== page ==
Stream It or Skip It?

Hulu now available Fly with the EagleIs a miniature-Neue Girl reunion, with star Jake Johnson once again working with recurring series director Trent O’Donnell. The film came together mid-pandemic — they collaborated on a script, talked Susan Sarandon and J.K. Simmons into supporting roles and shot it quick and dirty under strict Covid protocol, pre-vaccine. The result is somewhat stereotypical indie quirk in which Johnson plays an aimless overall-clad bongo player who’s set to inherit his long-estranged mother’s home, but only if he jumps through a bunch of annoying hoops as laid out in her will — with sweet, surprisingly funny results.


Gist Honey (Sarandon) was a nut — past tense. She’s dead now. Cancer. She wouldn’t accept any treatment. She abandoned her son Leif (Johnson) when he was 12 so she could join a cult, and now, I’ll say it again, he’s an aimless overall-clad bongo playerIt clearly left him psychologically disabled. He was left her lovely cabin-home in the mountains. There, she painted some of her most horrible pictures. It cost her a fortune. Leif ventures up there in his busted-ass Econoline van and finds nunchucks and a bullwhip in his mother’s bedroom, and her cupboards jammed with bags and bags and jars and jars of weed. And he also discovers a taped will that states his inheritance is dependent upon his completion of a number of tasks.

Those tasks include breaking into an unidentified person’s house and leaving a note, killing and eating his own food, calling “the one that got away,” etc. Leif doesn’t have much going besides band practice — I’m not sure if I’m happy or sad that we don’t get to see one of these surely incredible-slash-terrible musical sessions — so he starts fulfilling her dying wishes. Most notably, he calls his ex, Audrey (D’Arcy Carden), and their banter is so witty, you just want them to get it over with and reconvene for smoochy nookietime.

Leif’s house was not obligated to be broken into, but the individual who is stalking Leif seems to be teasing him and making amusing comments. They will soon be known. Oh, and Leif’s companion the whole way is Nora, a black lab who’s sweet and cute and lends some adorable Dog Vibes to all the movie’s little tender, sad moments. Is Leif going to get the house? No spoilers, but really, what’s going to happen — Honey goes zombie, emerges from the grave and takes the keys away if he doesn’t follow her from-beyond-the-grave instructions?

Is it a reminder of any movies?: Fly with the Eagle is kind of Lynn Shelton Lite — it’s in the same vein as talky-funny mumblecore dramedies like Your Sister’s Sister or the Duplass Bros.’ Jeff, who Lives at Home.

Performance is worth paying attention:Despite a strong J.K. Simmons moment, it carries a fair share Fly with the Eagle’s emotional weight, and a lightly loony Sarandon appearing wholly on VHS tape — someone cast these two as a bickery couple in a dialogue-heavy comedy, please — the real standout here is Carden (of The Good Place fame), who lights a comedy firecracker under the movie’s hindquarters.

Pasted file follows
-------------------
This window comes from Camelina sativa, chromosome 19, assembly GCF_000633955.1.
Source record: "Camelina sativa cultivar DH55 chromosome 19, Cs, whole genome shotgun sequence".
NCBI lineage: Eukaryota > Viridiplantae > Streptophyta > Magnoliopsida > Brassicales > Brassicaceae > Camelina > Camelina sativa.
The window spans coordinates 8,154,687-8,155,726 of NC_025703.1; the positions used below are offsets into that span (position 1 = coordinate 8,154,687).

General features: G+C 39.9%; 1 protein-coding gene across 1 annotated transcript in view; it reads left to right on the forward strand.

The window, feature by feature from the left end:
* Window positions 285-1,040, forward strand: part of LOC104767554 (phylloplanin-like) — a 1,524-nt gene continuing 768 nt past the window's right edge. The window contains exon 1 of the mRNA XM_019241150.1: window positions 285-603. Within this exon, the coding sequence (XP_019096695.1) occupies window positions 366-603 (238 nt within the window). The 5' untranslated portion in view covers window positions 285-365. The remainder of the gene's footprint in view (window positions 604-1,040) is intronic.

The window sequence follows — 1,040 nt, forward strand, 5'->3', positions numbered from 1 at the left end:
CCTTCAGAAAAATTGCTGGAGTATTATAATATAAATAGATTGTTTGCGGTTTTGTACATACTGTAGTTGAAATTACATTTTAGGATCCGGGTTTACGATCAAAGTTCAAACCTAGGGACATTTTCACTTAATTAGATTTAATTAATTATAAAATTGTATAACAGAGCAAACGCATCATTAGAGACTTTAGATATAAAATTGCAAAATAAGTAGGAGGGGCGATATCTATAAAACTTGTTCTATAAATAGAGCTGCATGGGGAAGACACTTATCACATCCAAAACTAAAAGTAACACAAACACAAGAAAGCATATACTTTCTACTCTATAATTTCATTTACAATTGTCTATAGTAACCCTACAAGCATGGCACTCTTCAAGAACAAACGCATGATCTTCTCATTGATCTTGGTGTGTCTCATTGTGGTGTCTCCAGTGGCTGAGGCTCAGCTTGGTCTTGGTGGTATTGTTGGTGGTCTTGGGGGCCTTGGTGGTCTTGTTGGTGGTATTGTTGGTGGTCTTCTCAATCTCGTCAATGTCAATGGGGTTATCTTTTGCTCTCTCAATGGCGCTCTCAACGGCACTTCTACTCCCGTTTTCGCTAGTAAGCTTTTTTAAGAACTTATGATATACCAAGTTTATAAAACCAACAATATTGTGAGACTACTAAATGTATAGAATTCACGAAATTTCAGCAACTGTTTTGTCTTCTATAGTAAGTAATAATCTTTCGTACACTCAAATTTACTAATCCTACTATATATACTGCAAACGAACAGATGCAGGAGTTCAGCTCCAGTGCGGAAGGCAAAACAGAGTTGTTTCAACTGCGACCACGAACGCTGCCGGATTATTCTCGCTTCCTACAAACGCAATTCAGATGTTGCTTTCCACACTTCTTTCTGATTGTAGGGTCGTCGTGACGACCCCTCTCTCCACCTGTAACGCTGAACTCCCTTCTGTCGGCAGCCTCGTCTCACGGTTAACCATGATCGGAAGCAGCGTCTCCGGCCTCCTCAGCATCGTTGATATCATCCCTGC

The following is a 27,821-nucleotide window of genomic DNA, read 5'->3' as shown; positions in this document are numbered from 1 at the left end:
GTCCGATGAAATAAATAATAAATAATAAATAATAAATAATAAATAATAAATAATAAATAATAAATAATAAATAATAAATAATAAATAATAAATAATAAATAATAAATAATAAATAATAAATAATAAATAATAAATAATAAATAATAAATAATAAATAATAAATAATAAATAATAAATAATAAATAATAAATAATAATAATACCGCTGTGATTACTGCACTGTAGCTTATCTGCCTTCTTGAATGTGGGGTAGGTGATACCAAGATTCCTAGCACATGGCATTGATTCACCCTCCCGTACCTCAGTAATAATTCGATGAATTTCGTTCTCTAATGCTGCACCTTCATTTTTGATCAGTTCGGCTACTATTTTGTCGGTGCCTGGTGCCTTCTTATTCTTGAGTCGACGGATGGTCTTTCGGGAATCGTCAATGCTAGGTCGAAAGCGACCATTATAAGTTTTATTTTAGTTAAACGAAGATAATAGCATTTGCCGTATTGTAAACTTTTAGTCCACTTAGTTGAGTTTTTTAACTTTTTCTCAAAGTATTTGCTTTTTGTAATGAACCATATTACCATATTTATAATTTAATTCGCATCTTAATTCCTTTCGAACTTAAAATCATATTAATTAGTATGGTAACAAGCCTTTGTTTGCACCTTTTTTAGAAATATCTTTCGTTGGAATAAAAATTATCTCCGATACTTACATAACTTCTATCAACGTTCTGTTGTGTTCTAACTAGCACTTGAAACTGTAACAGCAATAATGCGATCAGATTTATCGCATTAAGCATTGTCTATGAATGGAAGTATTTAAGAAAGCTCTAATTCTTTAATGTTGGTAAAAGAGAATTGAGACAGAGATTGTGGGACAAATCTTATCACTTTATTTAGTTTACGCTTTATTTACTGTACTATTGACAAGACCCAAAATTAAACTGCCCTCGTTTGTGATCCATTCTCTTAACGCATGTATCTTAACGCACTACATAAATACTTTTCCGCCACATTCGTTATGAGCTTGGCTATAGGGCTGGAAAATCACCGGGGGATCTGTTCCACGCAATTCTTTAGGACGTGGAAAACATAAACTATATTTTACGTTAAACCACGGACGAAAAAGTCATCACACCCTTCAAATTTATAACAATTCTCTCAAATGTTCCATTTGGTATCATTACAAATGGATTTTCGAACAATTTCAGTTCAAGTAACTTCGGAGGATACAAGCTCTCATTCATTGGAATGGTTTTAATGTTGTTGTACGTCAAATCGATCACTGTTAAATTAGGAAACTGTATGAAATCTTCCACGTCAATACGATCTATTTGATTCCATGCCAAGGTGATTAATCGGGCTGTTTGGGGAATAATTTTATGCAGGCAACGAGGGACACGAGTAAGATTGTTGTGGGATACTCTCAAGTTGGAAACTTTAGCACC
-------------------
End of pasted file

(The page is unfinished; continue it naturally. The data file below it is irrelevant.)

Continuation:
Memorable Dialogue: Leif looks deep into Nora’s eyes: “Wish I had dog brains half the time, it’d make life easier.”

Sex and skin: None. TBATCPTF: Too Busy Adhering To Covid Protocol To F—.

Our take: Fly with the EagleIt’s absurd in concept, but quite funny in practice. It’s a little gimmicky, and is yet another movie about a man-child on a long arrested-development arc — although it’s more subtle than, say, That’s My Boy. Johnson and O’Donnell’s screenplay keeps it afloat with effective bits of comedy and poignancy. It doesn’t lean on cute-dog reaction shots or go for the easy jokes; it’s smarter than that, maintaining a breezy tone and avoiding maudlin traps as Leif deals with complicated feelings, the passing of a mother he barely knew, a mother who’s trying to atone for her past mistakes with some posthumous parenting.

It has some light words to share about loss and growth. The film also includes a few solid jokes. After taking in the beautiful NorCal mountain scenery, it ends for the day. There’s nothing overly heavy or outrageous. It’s a nice, small-scale character piece, a little contrived and a little predictable, but not unforgivably so. It’s nice looking and it feels good. It’s not going to change the world — it simply offers a few laughs, a tear or two and plenty of warmth. It’s a good movie, a nice movie, and I mean that earnestly.

Get in touch with us: Fly with the EagleThis is a refreshing and enjoyable bit of optimism which can be enjoyed easily. It has modest goals but meets them. STEAM IT.

John Serba, a writer freelancer and film critic is located in Grand Rapids (Michigan). Read more of his work at

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